20th-Century Japanese Woodblock Prints
As the once-isolated nation of Japan entered the 20th century and began to assimilate a new, Westernized culture, demand for certain traditional handicrafts fell off significantly—among them, the iconic woodblock prints known in the West as ukiyo-e. Yet what seemed at first to be the death-knell of a unique art form turned out to be the dawning of another, as the path was cleared for a new kind of print: shin hanga. The exhibition Seven Masters: 20th-Century Japanese Woodblock Prints focuses on seven artists who played a significant role in the development of the “new print,” and whose works boldly exemplify this new movement. Drawing from the superb collection at the Minneapolis Institute of Art, the exhibition features the spectacular beauty portraits of the artists Hashiguchi Goyō (1880–1921), Itō Shinsui (1898–1972), Yamakawa Shūhō (1898–1944), and Torii Kotondo (1900–1976); striking images of kabuki actors by Yamamura Kōka (Toyonari) (1886–1942) and Natori Shunsen (1886–1960); as well as the evocative landscapes of Kawase Hasui (1883–1957). The exhibition looks at these artists’ unrivaled work in print design, and includes a cache of pencil drawings and rare printing proofs to offer insight into the exacting process of woodblock printing.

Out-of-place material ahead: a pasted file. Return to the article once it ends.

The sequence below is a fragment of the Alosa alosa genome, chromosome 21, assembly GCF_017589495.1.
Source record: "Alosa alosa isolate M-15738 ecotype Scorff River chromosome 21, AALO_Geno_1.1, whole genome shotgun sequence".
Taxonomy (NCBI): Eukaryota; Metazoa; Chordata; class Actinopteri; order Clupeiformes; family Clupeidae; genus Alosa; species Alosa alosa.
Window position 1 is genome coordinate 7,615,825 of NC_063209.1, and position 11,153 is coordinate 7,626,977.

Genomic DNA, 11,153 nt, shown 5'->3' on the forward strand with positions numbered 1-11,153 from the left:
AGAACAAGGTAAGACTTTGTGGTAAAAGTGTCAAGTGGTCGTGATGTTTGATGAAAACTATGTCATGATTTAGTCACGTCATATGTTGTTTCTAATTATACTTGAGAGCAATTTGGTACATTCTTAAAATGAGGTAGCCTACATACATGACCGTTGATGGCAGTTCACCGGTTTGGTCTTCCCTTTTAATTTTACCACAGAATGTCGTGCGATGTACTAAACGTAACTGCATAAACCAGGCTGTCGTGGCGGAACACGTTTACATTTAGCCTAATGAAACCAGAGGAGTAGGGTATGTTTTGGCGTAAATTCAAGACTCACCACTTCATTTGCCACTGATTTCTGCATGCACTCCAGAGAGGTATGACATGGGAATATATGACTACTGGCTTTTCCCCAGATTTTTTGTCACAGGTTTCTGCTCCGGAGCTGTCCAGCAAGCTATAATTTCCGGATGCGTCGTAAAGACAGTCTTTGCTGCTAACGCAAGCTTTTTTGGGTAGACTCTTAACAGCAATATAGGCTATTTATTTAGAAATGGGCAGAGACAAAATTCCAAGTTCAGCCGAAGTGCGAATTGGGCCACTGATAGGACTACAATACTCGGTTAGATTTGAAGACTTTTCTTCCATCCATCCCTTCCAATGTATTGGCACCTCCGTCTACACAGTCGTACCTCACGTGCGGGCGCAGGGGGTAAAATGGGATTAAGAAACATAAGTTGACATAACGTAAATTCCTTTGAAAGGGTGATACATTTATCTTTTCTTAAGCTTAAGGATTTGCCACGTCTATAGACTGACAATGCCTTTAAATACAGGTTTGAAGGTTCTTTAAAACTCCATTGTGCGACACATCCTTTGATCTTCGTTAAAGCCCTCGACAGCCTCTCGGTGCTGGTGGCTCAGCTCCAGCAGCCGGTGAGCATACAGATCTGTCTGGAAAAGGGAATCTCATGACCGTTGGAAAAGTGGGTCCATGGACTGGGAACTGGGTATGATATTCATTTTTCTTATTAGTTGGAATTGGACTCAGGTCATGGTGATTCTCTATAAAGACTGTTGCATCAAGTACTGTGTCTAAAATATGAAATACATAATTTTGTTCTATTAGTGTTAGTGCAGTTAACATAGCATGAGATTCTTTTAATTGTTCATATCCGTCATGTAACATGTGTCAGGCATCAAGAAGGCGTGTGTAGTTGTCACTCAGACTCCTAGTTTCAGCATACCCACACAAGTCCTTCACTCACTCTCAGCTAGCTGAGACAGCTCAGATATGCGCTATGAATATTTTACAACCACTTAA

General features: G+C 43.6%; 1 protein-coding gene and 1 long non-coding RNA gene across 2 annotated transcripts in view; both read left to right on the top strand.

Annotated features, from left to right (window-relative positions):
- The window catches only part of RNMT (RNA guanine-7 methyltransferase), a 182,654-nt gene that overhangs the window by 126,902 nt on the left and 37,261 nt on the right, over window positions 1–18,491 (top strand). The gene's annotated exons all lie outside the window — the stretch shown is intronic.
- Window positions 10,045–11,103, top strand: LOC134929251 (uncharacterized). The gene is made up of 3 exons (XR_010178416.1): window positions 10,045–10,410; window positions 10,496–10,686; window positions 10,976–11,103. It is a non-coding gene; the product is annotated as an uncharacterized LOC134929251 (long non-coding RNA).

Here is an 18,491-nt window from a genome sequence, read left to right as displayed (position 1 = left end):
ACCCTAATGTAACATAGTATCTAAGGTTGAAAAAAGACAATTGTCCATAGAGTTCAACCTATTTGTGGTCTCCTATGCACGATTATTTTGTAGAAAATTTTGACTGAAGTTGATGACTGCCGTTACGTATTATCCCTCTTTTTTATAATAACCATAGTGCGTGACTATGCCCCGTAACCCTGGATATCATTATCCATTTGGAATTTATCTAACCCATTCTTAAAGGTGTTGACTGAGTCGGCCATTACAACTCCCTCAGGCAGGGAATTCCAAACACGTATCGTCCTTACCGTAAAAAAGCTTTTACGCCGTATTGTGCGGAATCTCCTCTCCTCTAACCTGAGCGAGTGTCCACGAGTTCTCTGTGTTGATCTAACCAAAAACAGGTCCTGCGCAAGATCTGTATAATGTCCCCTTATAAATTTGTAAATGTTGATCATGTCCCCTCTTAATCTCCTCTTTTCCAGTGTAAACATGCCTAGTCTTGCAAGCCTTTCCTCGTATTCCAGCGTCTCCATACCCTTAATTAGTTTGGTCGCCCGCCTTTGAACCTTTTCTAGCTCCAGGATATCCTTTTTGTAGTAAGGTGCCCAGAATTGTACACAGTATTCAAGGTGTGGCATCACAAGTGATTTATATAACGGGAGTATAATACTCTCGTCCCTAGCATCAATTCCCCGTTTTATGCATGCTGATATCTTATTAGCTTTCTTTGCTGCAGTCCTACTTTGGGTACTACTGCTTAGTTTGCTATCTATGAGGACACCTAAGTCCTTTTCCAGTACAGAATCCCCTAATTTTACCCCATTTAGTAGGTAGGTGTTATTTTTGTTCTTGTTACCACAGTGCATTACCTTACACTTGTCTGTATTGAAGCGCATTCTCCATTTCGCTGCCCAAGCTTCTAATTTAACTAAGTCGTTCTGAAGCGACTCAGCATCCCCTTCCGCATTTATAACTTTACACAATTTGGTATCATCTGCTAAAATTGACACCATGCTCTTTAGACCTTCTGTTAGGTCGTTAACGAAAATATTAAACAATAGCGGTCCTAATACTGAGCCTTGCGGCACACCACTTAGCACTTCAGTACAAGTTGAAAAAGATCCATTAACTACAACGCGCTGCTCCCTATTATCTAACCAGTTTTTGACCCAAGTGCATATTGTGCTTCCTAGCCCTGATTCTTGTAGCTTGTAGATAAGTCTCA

Hashiguchi Goyō, Woman Combing Her Hair, March 1920, woodblock print; ink and color on paper with mica. Self-published. Carved by Koike Masazō. Printed by Somekawa Kanzō. Minneapolis Institute of Art, Gift of Ellen and Fred Wells, 2002.161.3. Photo: Minneapolis Institute of Art.
Natori Shunsen, The Actor Ichikawa Sadanji II as Narukami (from the series Creative Prints: Collected Portraits by Shunsen), 1926, woodblock print, ink and color on paper with mica and embossing. Published by Watanabe Shōzaburō. Minneapolis Institute of Art, Gift of Ellen and Fred Wells, X2004.2.11. Photo: Minneapolis Institute of Art.
Kawase Hasui, Snow at Kiyomizu Hall in Ueno, July 1929, woodblock print, ink and color on paper. Published by Kawaguchi Jirō. Carved by Maeda Kentarō. Printed by Komatsu Wasankichi. Minneapolis Institute of Art, Gift of Paul Schweitzer, P.77.28.10. Photo: Minneapolis Institute of Art.